But people discount it because me & my partner are so generally cheap anyway - they figure we're just different than them, so it doesn't apply. I'd love to have something from a more normal household to show people.

Anonymous said...

This isn't one specific way to live a greener lifestyle. Unfortunately there are some folks out that there would like us to believe that we have to get rid of everything we currently have and buy the greenist option in order to live an enironmentally friendly life. Let's face it, if you're doing a news story on green living what looks sexier - the house that has all of it's air leaks sealed and saves energy on heating/cooling or the house that has an expensive set of solar panels on its roof but the owners still waste a lot of the electricity they generate?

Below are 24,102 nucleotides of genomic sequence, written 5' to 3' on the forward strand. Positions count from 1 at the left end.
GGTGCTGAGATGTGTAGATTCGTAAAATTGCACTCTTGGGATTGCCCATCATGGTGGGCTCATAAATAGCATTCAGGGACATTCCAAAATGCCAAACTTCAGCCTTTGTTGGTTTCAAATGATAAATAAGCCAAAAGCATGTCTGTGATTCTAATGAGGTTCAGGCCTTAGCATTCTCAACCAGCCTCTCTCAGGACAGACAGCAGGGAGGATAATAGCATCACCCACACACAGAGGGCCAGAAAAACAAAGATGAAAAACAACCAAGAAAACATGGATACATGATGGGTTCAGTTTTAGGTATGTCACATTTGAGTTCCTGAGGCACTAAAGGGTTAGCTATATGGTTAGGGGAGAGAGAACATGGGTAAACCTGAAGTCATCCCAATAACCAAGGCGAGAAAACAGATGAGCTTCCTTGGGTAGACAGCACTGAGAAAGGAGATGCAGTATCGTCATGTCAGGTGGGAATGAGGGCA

EcoLabel Fundraising said...

Great points on buying from your own community!

We save tons of money being green - how about people just stop being addicted to those darn plastic water bottles. That's been my kick lately! People got along without them just 10 or so years ago! IT IS CRAZY!!

THINK OF THE SAVINGS. Drink from the tap if your water is worthy and most is!

Looking forward to your series.

Sadraki said...

That's great! I choose to live near where I work and go to school. Housing breaks out to about $50 more a month for the family of two than if we lived farther away and we have slightly less square footage. But really we have more space then we need. This lets us live car free and I guarantee I more than save $50 on not having a car--heck my friends with cars can't fill up one tank of gas for $50.